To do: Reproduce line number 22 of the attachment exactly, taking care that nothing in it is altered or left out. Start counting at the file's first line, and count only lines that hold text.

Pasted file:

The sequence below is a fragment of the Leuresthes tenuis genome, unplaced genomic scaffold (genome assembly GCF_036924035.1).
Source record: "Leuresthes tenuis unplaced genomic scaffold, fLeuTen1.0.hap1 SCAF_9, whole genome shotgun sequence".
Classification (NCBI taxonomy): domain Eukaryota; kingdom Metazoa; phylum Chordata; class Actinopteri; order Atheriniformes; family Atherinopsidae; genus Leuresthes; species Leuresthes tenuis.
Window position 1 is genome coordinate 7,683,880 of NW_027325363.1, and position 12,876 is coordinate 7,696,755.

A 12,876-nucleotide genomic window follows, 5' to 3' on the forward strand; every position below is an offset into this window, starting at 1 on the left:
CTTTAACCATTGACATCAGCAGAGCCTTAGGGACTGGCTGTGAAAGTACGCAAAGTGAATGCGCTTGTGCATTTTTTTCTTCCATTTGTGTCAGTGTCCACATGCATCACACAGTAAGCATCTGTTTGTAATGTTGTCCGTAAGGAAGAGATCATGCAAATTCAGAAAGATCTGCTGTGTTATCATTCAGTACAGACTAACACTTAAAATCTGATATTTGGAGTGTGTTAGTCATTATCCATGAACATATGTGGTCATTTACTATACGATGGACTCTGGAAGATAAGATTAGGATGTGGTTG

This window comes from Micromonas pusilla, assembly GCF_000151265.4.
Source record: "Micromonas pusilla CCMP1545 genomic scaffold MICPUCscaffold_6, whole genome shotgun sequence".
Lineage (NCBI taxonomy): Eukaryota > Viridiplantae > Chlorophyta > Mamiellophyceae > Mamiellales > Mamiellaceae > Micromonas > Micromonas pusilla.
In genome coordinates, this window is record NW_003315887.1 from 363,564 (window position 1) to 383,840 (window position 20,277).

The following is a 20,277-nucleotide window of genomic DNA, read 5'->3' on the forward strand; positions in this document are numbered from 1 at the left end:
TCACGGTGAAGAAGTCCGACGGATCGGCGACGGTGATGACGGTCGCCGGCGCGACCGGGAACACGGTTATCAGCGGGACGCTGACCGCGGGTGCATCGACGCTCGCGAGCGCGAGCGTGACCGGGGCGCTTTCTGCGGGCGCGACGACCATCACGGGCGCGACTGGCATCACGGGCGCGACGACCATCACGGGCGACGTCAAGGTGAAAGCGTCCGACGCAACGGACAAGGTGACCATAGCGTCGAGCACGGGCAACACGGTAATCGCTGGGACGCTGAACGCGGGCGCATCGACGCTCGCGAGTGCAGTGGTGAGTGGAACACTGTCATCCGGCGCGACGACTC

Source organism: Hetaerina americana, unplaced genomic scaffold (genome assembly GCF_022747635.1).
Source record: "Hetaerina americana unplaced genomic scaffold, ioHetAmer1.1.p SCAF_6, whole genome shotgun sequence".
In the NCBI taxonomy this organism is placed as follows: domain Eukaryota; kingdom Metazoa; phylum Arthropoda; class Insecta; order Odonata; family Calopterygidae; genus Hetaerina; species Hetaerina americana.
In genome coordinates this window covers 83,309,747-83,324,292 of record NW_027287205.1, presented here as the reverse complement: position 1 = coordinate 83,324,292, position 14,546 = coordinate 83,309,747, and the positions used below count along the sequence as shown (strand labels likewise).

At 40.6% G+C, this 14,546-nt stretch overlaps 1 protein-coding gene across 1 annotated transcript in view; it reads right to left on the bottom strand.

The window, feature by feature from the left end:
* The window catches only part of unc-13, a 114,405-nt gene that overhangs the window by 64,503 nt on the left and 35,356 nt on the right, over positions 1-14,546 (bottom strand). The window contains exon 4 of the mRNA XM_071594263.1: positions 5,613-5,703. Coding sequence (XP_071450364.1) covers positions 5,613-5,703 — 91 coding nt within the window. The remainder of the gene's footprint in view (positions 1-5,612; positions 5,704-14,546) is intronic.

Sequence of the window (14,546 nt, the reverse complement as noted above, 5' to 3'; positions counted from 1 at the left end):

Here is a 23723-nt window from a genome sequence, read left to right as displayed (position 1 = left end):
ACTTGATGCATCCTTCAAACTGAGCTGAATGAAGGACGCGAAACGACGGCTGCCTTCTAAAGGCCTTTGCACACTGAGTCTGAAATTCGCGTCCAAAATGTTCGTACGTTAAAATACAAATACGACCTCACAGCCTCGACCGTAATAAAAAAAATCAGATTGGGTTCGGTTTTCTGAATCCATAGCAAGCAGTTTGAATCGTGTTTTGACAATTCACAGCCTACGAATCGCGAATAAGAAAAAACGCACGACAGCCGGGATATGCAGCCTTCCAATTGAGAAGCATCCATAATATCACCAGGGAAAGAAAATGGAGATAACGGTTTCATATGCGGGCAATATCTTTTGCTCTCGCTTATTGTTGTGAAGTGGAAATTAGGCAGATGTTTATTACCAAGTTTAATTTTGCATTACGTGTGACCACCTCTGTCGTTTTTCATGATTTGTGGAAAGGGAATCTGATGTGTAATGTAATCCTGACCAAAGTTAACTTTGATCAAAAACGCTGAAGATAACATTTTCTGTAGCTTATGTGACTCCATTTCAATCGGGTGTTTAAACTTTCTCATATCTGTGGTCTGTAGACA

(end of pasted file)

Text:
ACTTGATGCATCCTTCAAACTGAGCTGAATGAAGGACGCGAAACGACGGCTGCCTTCTAAAGGCCTTTGCACACTGAGTCTGAAATTCGCGTCCAAAATGTTCGTACGTTAAAATACAAATACGACCTCACAGCCTCGACCGTAATAAAAAAAATCAGATTGGGTTCGGTTTTCTGAATCCATAGCAAGCAGTTTGAATCGTGTTTTGACAATTCACAGCCTACGAATCGCGAATAAGAAAAAACGCACGACAGCCGGGATATGCAGCCTTCCAATTGAGAAGCATCCATAATATCACCAGGGAAAGAAAATGGAGATAACGGTTTCATATGCGGGCAATATCTTTTGCTCTCGCTTATTGTTGTGAAGTGGAAATTAGGCAGATGTTTATTACCAAGTTTAATTTTGCATTACGTGTGACCACCTCTGTCGTTTTTCATGATTTGTGGAAAGGGAATCTGATGTGTAATGTAATCCTGACCAAAGTTAACTTTGATCAAAAACGCTGAAGATAACATTTTCTGTAGCTTATGTGACTCCATTTCAATCGGGTGTTTAAACTTTCTCATATCTGTGGTCTGTAGACA